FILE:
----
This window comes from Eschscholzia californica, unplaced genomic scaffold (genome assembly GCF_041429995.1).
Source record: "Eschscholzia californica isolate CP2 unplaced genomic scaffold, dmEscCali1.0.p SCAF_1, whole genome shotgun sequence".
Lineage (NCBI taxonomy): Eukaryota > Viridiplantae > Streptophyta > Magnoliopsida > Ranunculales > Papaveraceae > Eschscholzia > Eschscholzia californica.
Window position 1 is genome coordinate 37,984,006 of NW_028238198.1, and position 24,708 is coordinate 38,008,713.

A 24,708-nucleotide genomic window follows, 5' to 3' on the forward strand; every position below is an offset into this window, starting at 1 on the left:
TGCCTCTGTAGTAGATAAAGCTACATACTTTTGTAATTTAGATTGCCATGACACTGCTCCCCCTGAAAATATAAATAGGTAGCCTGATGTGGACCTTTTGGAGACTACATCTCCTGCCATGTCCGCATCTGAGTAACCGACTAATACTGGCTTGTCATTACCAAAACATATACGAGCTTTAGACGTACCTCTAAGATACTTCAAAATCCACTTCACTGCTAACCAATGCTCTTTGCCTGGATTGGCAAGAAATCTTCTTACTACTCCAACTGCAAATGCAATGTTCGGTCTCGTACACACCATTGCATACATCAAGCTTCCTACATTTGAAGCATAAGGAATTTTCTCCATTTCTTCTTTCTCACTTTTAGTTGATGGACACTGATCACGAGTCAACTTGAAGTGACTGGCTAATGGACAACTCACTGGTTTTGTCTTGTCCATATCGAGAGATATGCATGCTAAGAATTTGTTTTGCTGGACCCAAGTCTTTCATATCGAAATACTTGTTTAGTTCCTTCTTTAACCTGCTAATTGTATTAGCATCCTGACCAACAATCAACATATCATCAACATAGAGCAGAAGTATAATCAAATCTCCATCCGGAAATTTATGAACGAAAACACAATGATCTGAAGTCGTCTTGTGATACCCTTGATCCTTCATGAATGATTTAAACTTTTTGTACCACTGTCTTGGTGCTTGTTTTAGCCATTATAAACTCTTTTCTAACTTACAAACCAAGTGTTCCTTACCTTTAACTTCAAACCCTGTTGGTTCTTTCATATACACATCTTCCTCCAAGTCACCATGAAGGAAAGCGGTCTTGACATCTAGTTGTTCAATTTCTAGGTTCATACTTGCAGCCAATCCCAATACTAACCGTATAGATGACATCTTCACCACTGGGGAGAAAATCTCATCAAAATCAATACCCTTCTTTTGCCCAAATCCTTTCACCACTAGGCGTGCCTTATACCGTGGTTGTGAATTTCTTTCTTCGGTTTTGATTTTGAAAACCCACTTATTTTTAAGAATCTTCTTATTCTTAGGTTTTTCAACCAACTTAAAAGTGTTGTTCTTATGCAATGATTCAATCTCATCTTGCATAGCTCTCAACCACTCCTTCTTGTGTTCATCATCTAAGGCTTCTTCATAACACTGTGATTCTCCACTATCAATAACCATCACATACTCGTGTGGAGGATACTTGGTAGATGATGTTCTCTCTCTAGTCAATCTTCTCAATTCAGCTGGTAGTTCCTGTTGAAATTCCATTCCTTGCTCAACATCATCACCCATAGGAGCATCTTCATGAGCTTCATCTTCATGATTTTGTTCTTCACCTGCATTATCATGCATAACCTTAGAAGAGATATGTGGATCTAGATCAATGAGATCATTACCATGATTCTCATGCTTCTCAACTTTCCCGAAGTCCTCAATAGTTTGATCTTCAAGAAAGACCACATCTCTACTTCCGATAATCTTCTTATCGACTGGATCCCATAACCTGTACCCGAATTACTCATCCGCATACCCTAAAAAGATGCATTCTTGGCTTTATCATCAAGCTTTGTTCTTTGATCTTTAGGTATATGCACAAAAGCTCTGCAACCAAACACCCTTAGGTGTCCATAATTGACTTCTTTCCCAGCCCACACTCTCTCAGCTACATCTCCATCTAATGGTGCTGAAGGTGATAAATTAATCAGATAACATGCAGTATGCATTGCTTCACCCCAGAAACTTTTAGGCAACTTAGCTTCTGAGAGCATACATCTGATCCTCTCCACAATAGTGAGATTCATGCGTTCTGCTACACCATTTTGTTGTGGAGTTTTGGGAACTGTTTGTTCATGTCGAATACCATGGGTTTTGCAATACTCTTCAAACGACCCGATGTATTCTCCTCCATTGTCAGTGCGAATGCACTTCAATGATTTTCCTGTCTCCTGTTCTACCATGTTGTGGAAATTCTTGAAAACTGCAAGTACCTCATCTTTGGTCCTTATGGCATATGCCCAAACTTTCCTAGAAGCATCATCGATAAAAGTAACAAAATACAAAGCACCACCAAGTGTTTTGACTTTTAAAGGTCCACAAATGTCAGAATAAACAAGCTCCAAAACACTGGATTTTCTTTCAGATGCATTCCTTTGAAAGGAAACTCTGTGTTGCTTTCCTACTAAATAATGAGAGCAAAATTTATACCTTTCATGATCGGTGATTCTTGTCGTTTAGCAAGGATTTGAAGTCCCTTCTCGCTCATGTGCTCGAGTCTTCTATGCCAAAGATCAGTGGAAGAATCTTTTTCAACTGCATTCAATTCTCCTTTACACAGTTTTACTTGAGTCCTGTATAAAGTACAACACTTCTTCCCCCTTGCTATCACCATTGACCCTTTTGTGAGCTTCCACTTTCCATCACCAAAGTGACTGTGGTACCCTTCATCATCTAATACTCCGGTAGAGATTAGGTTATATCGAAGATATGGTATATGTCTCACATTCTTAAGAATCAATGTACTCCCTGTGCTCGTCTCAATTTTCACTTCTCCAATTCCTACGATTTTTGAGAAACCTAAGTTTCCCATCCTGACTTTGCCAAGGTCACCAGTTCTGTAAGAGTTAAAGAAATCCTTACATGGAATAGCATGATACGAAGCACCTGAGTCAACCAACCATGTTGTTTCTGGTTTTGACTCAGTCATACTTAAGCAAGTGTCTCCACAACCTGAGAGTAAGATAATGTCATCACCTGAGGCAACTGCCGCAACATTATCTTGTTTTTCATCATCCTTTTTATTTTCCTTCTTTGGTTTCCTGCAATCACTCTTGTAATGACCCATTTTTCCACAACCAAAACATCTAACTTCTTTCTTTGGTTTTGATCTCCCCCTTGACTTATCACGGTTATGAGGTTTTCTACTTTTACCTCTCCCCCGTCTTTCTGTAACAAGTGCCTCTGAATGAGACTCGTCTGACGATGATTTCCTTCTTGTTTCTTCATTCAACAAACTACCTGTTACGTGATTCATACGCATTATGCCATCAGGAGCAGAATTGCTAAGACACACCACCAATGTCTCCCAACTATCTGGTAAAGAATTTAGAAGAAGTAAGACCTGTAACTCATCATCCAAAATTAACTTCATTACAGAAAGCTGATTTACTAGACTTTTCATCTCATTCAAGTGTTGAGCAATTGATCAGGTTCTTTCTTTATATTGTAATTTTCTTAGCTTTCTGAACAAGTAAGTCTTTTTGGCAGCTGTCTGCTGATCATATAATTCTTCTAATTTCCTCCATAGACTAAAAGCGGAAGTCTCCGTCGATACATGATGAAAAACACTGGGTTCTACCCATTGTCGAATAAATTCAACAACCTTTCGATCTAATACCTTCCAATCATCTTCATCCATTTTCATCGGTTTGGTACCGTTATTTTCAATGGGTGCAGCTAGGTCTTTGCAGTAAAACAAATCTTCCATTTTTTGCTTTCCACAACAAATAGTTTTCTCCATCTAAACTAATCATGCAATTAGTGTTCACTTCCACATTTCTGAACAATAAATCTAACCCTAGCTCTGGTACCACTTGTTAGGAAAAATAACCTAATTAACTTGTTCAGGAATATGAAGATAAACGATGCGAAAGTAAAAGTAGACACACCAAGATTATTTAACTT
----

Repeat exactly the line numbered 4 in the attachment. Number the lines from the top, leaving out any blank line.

Window position 1 is genome coordinate 37,984,006 of NW_028238198.1, and position 24,708 is coordinate 38,008,713.